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I am in the process of finishing up writing my first paper, and I have a question on style.

How much should contractions be avoided? Specifically, should "we'll" be avoided?

Having looked online, it appears that a lot of people don't like them, at all. However, with my years and years of experience that comes with $1$yr of PhD (=P) I feel that this may be too broad a rule.

I agree that writing some contractions, for example "this won't be able to..." is likely to be a not a good idea. However, I feel that the case of "we'll" is more subtle. Either one has to write "we shall" everywhere, which seems overly formal and/or old-fashioned, or write "we will". While I agree that language evolves over time, "we will" is very unnatural to say -- specifically the two w-s in close succession; other languages get around this with apostrophes also, for example saying "l'acqua" in Italian, rather than "la acqua". Sometimes "we will" is better, eg if you want to emphasise that you will, or just reply "yes, we will" -- hopefully no-one replies "yes, we'll"!

I feel that a paper should be written so that it reads as fluidly as possible, putting all the focus on the actual maths. As such, using "we'll" sometimes (not necessarily always) seems far preferable.

I'd be interested to know if I'm the only one that feels this way, and to be advised on how to use this! (Being a native (British) English speaker myself, I also can't comment on what it's like to read "we will" as a non-native.)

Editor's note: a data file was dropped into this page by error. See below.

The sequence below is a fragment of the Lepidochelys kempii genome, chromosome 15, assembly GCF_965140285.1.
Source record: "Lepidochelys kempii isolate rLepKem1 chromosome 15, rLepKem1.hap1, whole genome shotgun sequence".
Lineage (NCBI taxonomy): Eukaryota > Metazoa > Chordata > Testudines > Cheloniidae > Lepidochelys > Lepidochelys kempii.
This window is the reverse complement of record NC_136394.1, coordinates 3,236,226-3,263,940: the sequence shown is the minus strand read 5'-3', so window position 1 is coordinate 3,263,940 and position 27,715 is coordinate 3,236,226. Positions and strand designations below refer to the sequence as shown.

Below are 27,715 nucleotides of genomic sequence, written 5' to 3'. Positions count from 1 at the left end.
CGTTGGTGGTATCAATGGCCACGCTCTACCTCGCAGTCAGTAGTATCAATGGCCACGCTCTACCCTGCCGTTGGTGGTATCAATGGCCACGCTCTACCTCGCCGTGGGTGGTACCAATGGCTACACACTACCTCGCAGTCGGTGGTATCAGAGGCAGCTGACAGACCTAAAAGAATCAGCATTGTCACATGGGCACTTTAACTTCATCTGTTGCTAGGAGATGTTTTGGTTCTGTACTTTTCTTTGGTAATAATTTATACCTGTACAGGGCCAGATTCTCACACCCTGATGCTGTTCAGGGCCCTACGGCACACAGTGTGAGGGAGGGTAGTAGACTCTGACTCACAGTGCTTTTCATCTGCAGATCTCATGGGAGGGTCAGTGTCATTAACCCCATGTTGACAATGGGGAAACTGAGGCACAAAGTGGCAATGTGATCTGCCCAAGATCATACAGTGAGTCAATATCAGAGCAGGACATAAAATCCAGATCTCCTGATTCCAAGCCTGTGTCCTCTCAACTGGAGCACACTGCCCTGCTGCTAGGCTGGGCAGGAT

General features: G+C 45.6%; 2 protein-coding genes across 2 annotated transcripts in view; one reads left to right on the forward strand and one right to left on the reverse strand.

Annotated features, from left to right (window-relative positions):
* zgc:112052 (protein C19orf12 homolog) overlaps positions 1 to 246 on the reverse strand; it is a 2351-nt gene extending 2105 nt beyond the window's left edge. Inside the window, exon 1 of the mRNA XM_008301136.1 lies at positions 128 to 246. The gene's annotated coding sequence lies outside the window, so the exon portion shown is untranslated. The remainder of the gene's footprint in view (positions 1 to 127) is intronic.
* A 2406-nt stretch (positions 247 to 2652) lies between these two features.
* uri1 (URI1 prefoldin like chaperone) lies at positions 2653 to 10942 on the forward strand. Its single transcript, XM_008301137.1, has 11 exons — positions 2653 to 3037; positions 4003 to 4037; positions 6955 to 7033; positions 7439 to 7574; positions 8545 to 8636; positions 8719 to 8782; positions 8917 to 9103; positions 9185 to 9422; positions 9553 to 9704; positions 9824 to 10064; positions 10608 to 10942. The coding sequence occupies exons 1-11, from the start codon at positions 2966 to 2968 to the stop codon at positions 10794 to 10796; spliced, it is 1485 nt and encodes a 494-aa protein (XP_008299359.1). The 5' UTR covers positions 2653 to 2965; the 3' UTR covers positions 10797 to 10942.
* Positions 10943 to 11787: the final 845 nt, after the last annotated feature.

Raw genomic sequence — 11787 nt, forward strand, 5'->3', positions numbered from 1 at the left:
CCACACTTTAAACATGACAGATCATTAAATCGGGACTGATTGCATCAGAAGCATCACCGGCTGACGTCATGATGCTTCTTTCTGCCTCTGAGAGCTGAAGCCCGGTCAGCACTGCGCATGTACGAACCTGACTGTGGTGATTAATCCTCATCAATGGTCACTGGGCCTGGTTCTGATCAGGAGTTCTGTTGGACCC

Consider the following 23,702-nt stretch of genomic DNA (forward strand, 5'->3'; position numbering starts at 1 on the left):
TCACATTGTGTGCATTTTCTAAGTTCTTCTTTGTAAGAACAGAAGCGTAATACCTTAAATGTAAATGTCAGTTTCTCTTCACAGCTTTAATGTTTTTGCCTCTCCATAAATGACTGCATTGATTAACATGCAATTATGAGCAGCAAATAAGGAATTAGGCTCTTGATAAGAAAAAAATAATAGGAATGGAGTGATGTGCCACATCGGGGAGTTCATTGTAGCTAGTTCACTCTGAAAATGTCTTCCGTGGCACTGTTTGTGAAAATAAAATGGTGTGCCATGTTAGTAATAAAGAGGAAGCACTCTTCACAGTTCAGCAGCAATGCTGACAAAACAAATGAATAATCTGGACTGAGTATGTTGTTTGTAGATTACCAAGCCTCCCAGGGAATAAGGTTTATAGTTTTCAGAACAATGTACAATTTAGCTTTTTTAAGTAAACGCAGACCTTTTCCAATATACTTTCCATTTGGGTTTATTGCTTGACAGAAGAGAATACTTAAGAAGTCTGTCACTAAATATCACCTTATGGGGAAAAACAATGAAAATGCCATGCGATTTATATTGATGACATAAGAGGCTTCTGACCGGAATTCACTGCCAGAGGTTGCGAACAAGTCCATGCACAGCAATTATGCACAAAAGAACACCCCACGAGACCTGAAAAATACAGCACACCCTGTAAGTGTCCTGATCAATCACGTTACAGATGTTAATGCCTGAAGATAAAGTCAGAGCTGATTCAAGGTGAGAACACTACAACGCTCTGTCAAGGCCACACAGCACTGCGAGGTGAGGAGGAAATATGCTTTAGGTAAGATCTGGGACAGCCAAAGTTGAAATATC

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    $\begingroup$ I suggest that instead of worrying about this, you worry about avoiding the passive voice: "How much should contractions be avoided? " => "Should I avoid 'we'll' in my mathematical writing?" :) $\endgroup$ – John Hughes Mar 15 '18 at 11:12
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    $\begingroup$ To whoever voted to close, instead of doing this without leaving a comment to suggest improvement, can you explain how I should edit my question so that you feel it is more appropriate for the site? Under the tag article-writing is written this: "Various aspects of writing mathematics such as style, notation, grammar, frequently used phrases and common mistakes". To me, my question appears to fit that perfectly $\endgroup$ – Sam T Mar 15 '18 at 11:18
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    $\begingroup$ @JohnHughes I only added in the specific bit about "we'll" after. I'm not sure passive voice is an issue though: this website is supposed to be a resource for other people, not just for me to have a specific question answered (at least I hope my question can help others!) :) $\endgroup$ – Sam T Mar 15 '18 at 11:19
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    $\begingroup$ (Btw, though sometimes passive voice is silly, it is harmless.) $\endgroup$ – paul garrett Mar 15 '18 at 11:59
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    $\begingroup$ One point. A mathematics publication will (we hope) be read also by those whose English is weak. So writing "we will" and not "we'll" is a small price to pay to increase comprehension for those readers. It is much more important than whether "we will" sounds stilted or formal. $\endgroup$ – GEdgar Mar 15 '18 at 13:44
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Non-native english speaker here, with a bit more experience than you but not that much.

I don't think you can go wrong with being formal when you write mathematics. Phrases like "hence", "thus", "We shall see that..." are kind of common (though "hence" and "shall" are probably near the upper limit).

"We will" doesn't sound strange to me, but again I am not a native speaker.

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